The Hangover: Meditations On The End of The Beginning of The End of…Something

January 12, 2009

The end is near. President George W. Bush will leave office in about a week. Some of us have waited for this day with bated breath since the beginning of his first term. Others look to the inauguration of Barack Obama as the 44th president with a mixture of fear, sadness, and anger: at the prospect of yet another untested leader, at lost opportunities, at the end of a high, wild, magical time when anything you wanted was possible– if you wanted what George Bush wanted you to want.

Many more of us have seen our opinions change with an almost quarterly regularity as this or that bit of information or circumstance caught our attention and reshaped our view of the man, only to flutter away like an autumn leaf or a blog post as more data took its place and confused us once again. 

As I write, a Maruchan beef-flavored Instant Lunch sits on the floor next to me, a fork resting on the peeled-back cover to keep it closed so the heat and steam will not escape and the noodles will properly absorb the salty brine that now envelops them. The scene in my apartment is much as it was five years ago in my Spaulding Hall dorm room at the University at Buffalo: sunlight peeking at extreme angles through a window with no view, socks and garbage strewn about the floor in nonsense, and a meal of sorts, two minutes away and counting, steaming quietly next to my right heel, with an anatomically suspect diagram of a cow on the cover to let me know what I’m supposed to be eating. In the new year of 2003, George Bush was a fact most of us (middle class white college students with disposable funds and no job) accepted and ignored, like credit card debt or the sun. 

I’m stirring the noodles now. Instant Lunch is so much better than straight Ramen (and so worth the extra fifty cents) because it contains little freeze-dried carrot scrapings and several bits of corn and scallion, the remains of the remains of industrialized food, put to use like the tendons and bone of the buffalo on the Great Plains in the days before AIM and central heating. You always have to cut the noodles, it feels like, to get the dish to mix properly. I used to spend an extra minute hacking away with a plastic butter knife to get my lunch to where I wanted it to be.

Back in the dorms in 2003, on another wintry night spent subsisting on sodium and wheat gluten, I was informed that we were at war. We had known for some time, of course, that this would happen. Most of us could recall the Gulf War (or had at least seen the History Channel specials) and we all remembered the Clinton air strikes on Iraq. Sort of. In the way that we remembered anything before 9/11 or before that week: distantly, incompletely, with a lot of gaps cobbed with bits of newspaper and spit over time. America was at war. Iraq was the enemy, or at least the target. Bush was president. The sun came up somewhere between our last kill on the virtual battlefield and our first class, and, sometime later, it would set, somewhere… over there. ::gesticulating:: Westish. (Looking back now it seems strange that more of us in the first-person shooter gaming community didn’t try to identify somewhat with our peers in the actual shooting-and-dying set. If we had, it most likely would have been done in a dubious and insulting manner and it’s probably better that we all kept our mouths shut as much as we did when interacting with the real world, whenever we did.)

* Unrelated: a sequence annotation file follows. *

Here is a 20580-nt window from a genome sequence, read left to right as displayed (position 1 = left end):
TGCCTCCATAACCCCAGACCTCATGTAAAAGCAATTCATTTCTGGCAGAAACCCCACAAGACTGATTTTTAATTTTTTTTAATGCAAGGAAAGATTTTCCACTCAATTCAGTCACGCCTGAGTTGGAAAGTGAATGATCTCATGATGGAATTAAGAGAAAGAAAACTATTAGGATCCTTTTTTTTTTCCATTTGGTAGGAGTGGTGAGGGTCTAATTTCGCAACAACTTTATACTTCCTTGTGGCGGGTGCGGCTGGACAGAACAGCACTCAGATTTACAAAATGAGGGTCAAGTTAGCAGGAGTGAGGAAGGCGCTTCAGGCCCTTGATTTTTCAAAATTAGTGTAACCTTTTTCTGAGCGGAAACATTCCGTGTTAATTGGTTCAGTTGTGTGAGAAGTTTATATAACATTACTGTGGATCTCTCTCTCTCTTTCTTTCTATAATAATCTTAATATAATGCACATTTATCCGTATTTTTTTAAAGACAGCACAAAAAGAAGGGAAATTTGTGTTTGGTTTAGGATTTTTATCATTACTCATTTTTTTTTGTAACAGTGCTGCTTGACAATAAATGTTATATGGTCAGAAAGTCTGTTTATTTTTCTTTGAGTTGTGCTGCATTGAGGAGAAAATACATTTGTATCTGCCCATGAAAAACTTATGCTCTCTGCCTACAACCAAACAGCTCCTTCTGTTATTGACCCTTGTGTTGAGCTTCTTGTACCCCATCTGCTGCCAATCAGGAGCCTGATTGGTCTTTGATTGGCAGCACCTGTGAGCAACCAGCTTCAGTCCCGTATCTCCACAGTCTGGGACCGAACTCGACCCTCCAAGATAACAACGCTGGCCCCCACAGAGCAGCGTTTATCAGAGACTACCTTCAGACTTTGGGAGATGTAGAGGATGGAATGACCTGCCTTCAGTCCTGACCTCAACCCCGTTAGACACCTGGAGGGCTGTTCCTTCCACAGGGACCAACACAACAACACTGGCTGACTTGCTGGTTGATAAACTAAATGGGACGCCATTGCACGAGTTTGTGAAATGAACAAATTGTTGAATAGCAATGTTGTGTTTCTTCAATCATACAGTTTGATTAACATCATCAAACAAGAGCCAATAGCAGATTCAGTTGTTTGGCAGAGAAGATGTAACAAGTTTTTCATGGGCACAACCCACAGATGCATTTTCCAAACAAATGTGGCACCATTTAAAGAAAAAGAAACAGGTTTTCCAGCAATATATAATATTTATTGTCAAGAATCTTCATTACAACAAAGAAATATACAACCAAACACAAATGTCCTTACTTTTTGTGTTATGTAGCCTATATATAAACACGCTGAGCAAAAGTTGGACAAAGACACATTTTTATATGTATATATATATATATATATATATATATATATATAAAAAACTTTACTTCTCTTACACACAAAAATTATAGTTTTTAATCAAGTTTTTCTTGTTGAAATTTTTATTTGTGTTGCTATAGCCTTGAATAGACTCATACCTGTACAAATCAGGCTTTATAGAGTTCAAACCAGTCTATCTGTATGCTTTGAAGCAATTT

The problem with trying to be clever is that you’re never quite sure if you’re succeeding, and so try harder and harder as time persists and the absence of an editor or audience persists, until you’re not really sure what it was you had to say or if, in fact, there was anything there to begin with.

Today, President Bush, in his last press conference in office, likened the current financial situation to a night of drinking. “Wall Street got drunk and left us with the hangover,” he said. (Eight days from the end, a world in crisis, and this is his last press conference; I’ll let that take you wherever you want it to.)

Hangovers have several stages. There is the initial joy at waking up alive, against all odds. Next a state of childlike wonder and an independence from one’s own life: bills and relationships and grades are forgotten, there is only the self, the mind. And then you have to get out of bed and face the world, face what you’ve done, who you became and what that person wanted and felt versus what you believe your sober self to be. Introspection sets in, if you have time for it, and its pretty much downhill from there.

What will our hangover be like? The bill has come due. The party is over and has been for awhile. We have slept amongst the garbage and the curdling puddles of excess decadence and now it is time to find our coats and get some breakfast. Where will we go from here? What will we do? What shall we eat? Will we act or remain paralyzed by guilt and recrimination?

I think it’s time to rinse out our mouths, apologize to those we trampled or spat on in the fury of the party, and make something of what’s left of the day. That’s just me, but I know from hangovers, and we really don’t have any choice.


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